I'd gotten the few block and tackle gizmos and lines that looked like the right pieces for holding the boom in place. Was trying to get the boom vang as well, which I thought I had, but turned out to be the main sheet (think rope with pulleys for hauling the boom in and out through tacks, know). Review some similar C&C boats, for ideas, and then hooked up the main sheets that clicked right into place towards the stern end of the boat on the boom. This also clipped in nicely to the slider system in the cockpit. A nice pull on the main sheet and the boom tightens up nicely into place. It swings back and forth when pulled in and out (useful for performing the necessary tacks). We then lock it into place in the centre of the boat so that it holds the boom in place right down the middle for now (some people clip it in to the side opposite the dock so that there is lots of room in the cockpit when docked).

It wasn't elegant and there was some thinking that perhaps we should wait for others to tell us how, but this attempting, trying and learning through every little mistake is quite a thrill. For today, the story ends well. I am sure there will be many ups and downs through this process. In fact the downs make the ups feel that much more exhilarating once accomplished.

Next hurdles include boom vang (no idea on this one yet...may just be some of the line and some pulleys). Then the sails need to be mounted and adjusted. Also, the electric motor is still on order and we will need to work through hauling the Atomic 4 gasoline engine out, clean the area and replace with the electric and batteries.

Saturday, May 22, 2010

Raising the mast

Since our Atomic 4 gasoline engine would not start we got a tow to the area where the crane can hoist the mast onto the boat. Preparation for this maneuver included first getting about seven guys to lift the heavy long mast down off the storage racks. Once down and sitting on four horses spread about twenty feet apart we began hosing down about four years of dust, dirt, bird crap, spider nests and who knows what else. After the initial hosing down we began scrubbing with sponges with an abrasive scrubber side. The slide rail needed an especially thorough cleaning to ensure nothing would cause it to get caught on the sail slides going up but especially when bringing it down. We ran our hands along all of the standing rigging which is made out of steel cable to make sure there were no burrs that might be a sign of damage and potential hazard for the sails to get caught on.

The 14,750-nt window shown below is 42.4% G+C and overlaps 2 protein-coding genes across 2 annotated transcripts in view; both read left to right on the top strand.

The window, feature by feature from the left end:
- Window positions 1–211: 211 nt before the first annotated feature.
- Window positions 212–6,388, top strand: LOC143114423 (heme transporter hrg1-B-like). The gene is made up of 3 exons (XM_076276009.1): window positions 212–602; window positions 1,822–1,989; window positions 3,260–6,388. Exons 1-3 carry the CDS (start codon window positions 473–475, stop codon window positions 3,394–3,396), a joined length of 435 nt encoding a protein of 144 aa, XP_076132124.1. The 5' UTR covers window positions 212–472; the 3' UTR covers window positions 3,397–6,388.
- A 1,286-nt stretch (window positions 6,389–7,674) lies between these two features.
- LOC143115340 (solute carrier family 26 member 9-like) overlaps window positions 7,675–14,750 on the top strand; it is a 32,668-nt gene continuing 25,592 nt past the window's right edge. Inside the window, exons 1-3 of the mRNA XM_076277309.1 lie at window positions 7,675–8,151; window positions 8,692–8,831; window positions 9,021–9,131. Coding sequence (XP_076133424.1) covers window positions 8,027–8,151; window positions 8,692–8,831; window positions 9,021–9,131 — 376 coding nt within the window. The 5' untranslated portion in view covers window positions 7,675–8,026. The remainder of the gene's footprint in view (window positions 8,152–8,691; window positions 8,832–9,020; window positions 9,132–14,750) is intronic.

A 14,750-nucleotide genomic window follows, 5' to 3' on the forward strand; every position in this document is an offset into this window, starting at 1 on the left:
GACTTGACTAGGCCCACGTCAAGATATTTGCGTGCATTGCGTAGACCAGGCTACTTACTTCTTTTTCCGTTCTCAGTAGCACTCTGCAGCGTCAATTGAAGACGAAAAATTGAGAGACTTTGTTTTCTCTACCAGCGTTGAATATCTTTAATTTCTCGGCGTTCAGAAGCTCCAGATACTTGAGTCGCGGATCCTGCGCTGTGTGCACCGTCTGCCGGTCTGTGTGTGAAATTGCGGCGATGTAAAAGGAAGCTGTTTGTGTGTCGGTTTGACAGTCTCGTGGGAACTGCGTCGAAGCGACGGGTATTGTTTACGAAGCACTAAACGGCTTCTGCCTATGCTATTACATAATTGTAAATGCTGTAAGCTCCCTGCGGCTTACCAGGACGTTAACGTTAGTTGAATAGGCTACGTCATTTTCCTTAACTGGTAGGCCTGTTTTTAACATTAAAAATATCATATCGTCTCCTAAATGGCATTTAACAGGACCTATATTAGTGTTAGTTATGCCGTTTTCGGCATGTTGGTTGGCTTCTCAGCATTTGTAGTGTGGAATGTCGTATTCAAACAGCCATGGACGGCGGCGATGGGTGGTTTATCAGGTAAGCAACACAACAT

Once everything was thoroughly washed and cleaned we were told to use an acid wash to get the mast even cleaner. Also, all the rope (lines) had to be cleaned as they had accumulated a lot of dirt. At the bottom of all the standing rigging are turnbuckles. Each of these was thoroughly cleaned with water and then WD 40 was used to lubricate them to ensure they would turn easily without jamming. It was important to ensure that the steel rigging did not get bent improperly as this could permanently damage them. The sailboats chainplates and shackles were checked with cotter pins and split rings placed ready in these fittings to which the shrouds will be attached to secure the mast forward and aft (front and back), starboard and port (right and left). We were missing one on the starboard side. Keep spares available. Lubricate all moving parts so halyards are turning pulleys smoothly, check for abrasion and replace as necessary. Check all the clevis pins. They should be secured and ready to be taped so they don't damage the sails.

The boat was positioned close to the crane so that the mast, once raised would be directly under the mast seat and deck hole for the mast. The mast was positioned with the rail side up so that as the mast was lifted and moved over the boat it would be facing the stern (back) of the boat where the main sail will be mounted on that slide rail. A bowline was used to secure a very thick (1/2 inch) line (rope) to the middle of the mast, about eight inches below the spreaders. This was then tied down at the base (bottom) of the mast so that the loop in the middle would not slide up into the spreaders. The spreaders were attached with some screws and then taped with white electrical tape. The upper shrouds were then attached to the spreaders, plastic caps placed over them, and these then taped with white electrical tape on all three side to ensure it stays on and protects the sails. It is very important to ensure that the standing rigging from the top of the mast are all on the right sides and that they are not going to get wrapped up by the rope or crane. All standing rigging required on the port side was placed on the part side and all rigging required on the starboard side were placed on that side. The essential point is to ensure the upper rigging does not get trapped on the wrong side of the rope being used to raise the mast. Be sure the halyards are not entangled with the spreaders. Tape spreaders ends to ensure they won't damage the sails.